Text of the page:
You may think the answer is “never,” but the law never lets you say “never.” I have recently posted about an employer’s duty to provide “reasonable accommodations” to a “qualified individual with a disability.” This is required of most employers by the Americans With Disabilities Act (the “ADA”) and Chapter 151B if the Massachusetts General Laws (also known as the Massachusetts Fair Employment Practices Act.)
Many people with disabilities can do their jobs without any accommodation at all. Some, however, require accommodations. An “accommodation” is essentially ANY modification that allows an employee to perform the “essential functions” of his or her job. What constitutes a “reasonable” accommodation depends on the particular job duties, the employer’s resources and other factors specific to that job and/or that employer.
In addition to being “reasonable” from a cost and feasibility standpoint, an accommodation is required under the ADA only if it would allow the employee to actually perform the “essential” functions of his job. That is, an employee is not entitled to ask the employer to eliminate or delegate an essential — as opposed to “marginal” — function of the job. An “essential” function is one that is central to the overall purpose of the job itself. If eliminating the function eliminates the purpose of the job in the first place, then that function is “essential.”
For instance, someone working as a lawyer in Massachusetts must maintain a Massachusetts license to practice law. You typically cannot obtain that license without passing the Massachusetts Bar Examination. It is legitimate for a Massachusetts law firm to require me – as a condition of employing me as a lawyer – to maintain a license to practice law in Massachusetts. If a legitimate disability prevented me from passing the bar examination, I cannot ask my law firm to excuse me from passing the bar exam as a reasonable accommodation, because maintaining a license is essential to my ability to practice law, and you cannot have one without the other. (This is a hypothetical, of course. I really DID pass the bar exam. . . in 1997. . . when I was 14, or at least that is what I tell my kids about how old I was.)
Here is another example. When we walk into a bank, most of us are used to seeing the bank tellers standing behind a counter or window. Maybe banks require tellers to stand – I have no idea. If you think about it, however, there is nothing particular to the job itself that REQUIRES standing – a bank teller can still accomplish what he needs to accomplish sitting down. Suppose a bank teller with an autoimmune disease (such as rheumatoid arthritis) tires easily when standing. Providing that teller with a stool (even if the bank’s policy requires tellers to stand) is, in my opinion, a perfectly reasonable accommodation that the bank must provide to a disabled person who is otherwise qualified to be a bank teller. That is an easy one.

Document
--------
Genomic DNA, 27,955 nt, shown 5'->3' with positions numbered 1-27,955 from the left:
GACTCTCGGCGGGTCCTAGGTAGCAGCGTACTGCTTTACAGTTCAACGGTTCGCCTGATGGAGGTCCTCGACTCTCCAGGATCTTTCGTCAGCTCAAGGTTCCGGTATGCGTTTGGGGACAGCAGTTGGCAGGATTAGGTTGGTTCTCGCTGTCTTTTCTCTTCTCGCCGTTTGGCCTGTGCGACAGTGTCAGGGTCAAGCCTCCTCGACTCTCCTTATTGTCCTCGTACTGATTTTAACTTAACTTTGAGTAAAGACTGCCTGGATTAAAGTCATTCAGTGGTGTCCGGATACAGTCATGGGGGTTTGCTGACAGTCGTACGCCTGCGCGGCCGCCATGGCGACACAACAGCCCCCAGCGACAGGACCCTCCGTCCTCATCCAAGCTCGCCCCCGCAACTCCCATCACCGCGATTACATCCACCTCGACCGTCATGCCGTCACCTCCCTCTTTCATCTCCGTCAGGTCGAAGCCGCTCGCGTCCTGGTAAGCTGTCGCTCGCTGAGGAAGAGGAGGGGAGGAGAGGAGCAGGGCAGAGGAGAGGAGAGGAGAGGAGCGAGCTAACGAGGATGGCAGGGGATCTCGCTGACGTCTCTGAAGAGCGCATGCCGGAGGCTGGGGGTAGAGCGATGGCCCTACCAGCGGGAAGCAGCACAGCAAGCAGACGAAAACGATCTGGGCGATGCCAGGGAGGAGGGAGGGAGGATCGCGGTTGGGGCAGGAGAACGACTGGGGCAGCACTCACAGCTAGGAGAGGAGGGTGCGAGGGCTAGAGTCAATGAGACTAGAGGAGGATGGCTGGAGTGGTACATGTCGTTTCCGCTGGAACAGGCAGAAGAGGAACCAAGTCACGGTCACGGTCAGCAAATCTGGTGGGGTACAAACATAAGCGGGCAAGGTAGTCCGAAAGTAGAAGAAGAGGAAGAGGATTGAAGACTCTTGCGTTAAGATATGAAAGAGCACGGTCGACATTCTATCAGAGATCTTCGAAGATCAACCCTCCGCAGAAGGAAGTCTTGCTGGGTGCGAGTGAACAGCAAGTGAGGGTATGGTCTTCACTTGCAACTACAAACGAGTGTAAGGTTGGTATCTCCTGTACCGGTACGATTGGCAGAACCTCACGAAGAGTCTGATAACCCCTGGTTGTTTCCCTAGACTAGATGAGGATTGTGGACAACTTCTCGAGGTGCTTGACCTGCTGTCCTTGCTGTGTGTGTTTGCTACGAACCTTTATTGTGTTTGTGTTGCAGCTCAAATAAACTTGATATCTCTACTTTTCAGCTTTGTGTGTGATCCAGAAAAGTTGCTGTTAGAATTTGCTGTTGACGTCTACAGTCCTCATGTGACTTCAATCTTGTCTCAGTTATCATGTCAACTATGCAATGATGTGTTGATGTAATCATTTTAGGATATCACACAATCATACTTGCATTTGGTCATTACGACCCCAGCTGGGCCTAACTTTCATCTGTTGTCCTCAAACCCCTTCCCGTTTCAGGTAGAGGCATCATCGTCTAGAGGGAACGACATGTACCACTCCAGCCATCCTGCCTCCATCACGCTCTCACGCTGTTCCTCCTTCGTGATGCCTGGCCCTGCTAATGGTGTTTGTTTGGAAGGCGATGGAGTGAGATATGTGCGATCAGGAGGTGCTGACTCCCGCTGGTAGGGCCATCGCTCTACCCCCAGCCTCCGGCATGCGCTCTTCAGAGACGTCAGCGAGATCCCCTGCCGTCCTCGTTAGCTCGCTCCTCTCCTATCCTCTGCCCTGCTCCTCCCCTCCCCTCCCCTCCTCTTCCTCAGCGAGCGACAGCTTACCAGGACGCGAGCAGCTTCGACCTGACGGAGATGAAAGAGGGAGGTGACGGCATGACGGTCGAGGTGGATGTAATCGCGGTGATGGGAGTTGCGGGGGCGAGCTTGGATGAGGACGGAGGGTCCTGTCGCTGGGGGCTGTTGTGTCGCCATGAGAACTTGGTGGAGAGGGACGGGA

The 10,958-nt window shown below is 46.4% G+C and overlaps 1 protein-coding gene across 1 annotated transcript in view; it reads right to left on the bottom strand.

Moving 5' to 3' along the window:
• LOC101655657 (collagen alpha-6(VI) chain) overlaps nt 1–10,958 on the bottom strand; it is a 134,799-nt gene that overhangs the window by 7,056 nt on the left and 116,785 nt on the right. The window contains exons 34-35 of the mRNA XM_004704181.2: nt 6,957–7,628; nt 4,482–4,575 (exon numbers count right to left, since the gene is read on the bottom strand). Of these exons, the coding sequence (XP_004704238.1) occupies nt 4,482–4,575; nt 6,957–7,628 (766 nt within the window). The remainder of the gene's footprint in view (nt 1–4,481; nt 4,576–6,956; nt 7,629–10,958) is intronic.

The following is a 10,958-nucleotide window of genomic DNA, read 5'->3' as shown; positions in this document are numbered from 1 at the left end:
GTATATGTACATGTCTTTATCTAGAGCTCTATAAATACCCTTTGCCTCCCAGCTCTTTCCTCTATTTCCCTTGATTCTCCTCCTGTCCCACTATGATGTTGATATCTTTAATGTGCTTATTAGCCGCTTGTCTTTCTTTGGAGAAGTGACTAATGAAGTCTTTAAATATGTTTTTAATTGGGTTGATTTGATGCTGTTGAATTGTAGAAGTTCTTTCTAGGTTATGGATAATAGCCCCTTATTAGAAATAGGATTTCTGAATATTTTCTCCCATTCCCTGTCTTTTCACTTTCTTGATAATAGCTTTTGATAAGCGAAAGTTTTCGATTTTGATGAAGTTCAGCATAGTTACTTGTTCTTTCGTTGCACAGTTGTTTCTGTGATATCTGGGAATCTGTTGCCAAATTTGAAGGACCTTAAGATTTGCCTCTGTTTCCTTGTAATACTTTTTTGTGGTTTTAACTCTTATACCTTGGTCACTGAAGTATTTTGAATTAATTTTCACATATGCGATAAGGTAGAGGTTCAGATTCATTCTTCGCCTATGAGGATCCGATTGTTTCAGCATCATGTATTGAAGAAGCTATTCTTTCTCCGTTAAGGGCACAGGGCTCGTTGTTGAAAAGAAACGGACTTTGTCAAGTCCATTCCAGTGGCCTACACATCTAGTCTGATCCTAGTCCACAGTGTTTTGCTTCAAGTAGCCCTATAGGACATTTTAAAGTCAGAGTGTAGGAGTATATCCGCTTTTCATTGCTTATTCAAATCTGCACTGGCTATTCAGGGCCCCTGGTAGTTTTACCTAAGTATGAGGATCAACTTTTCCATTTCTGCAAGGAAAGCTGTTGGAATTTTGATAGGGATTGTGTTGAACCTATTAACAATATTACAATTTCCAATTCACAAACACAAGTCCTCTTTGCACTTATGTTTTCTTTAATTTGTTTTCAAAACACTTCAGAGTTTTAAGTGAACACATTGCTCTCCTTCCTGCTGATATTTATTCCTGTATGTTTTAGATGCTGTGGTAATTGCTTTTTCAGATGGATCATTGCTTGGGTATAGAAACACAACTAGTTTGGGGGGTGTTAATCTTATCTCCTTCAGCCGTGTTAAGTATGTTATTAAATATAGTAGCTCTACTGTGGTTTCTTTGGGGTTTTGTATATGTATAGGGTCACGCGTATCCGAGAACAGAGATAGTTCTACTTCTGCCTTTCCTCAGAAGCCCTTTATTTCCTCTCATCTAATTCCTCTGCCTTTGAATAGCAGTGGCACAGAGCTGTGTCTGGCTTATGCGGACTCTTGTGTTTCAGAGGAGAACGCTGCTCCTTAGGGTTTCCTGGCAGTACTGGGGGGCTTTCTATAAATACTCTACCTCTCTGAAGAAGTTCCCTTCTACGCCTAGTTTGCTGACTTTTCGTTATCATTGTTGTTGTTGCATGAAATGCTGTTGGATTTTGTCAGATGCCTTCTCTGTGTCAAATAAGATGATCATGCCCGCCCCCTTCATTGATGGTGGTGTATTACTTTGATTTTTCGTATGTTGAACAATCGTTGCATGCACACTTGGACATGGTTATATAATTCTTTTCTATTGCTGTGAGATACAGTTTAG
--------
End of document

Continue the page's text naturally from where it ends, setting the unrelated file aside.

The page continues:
Seriously, though, is it EVER “reasonable” to REQUIRE an employer to ALLOW it’s employee to show up for work LATE? According to at least one Court, the answer is “sometimes.” In a 2013 case, the Second Circuit Court of Appeals held that arriving to work on time is not ALWAYS an essential function, and sometimes allowing an employee to arrive late is a reasonable accommodation. The employer in this case was the City of New York’s Community Alternative Systems Agency (“CASA”). CASA provided personal care services for eligible recipients. The employee at issue was one of CASA’s case managers. His job duties included conducting annual home visits, recertifying clients’ eligibility, and meeting with clients daily in the office. Certain of those job duties required supervision. Others did not.
The employee also suffered from schizophrenia, and was treated with calibrated medication. This medication caused side effects that, in turn, caused the employee to often arrive late for work (sometimes after 11:00 a.m.). Initially, his supervisor allowed the employee to arrive late and make up time later in the day. The employee always completed his daily job functions when allowed to work late (to make up time missed when he arrived late.) Later, a replacement supervisor would not allow the employee to continue his prior practice. The employee was eventually disciplined, and ultimately terminated for excessive tardiness.
The Second Circuit held that, because of the nature of this particular employee’s job duties – many of which could be performed without supervision and at varied times of day – arriving to work late COULD be considered a reasonable accommodation. That is, it was not ESSENTIAL that the employee arrive at work at a particular time every day.
Of course, the result in this case is probably exceptional. For most jobs, arriving to work on time is essential – but not necessarily for EVERY job. Going back to my bank teller example, if the bank opens to customers at 9:00 a.m., the bank probably needs its tellers at work by 9:00 a.m. It would be difficult (although perhaps not impossible) for my bank teller to show that arriving to work at 9:00 a.m. is a marginal function.
The above Second Circuit case is an example of why it is so important to analyze each accommodation request based on its own circumstances. The one thing you can NEVER do in these cases is draw broad conclusions that will apply across the board (or across the bank. . . or across the bar. . . you get the point.). If you are an employee struggling with these issues, do not assume and stop there. Gather more information and understand your rights.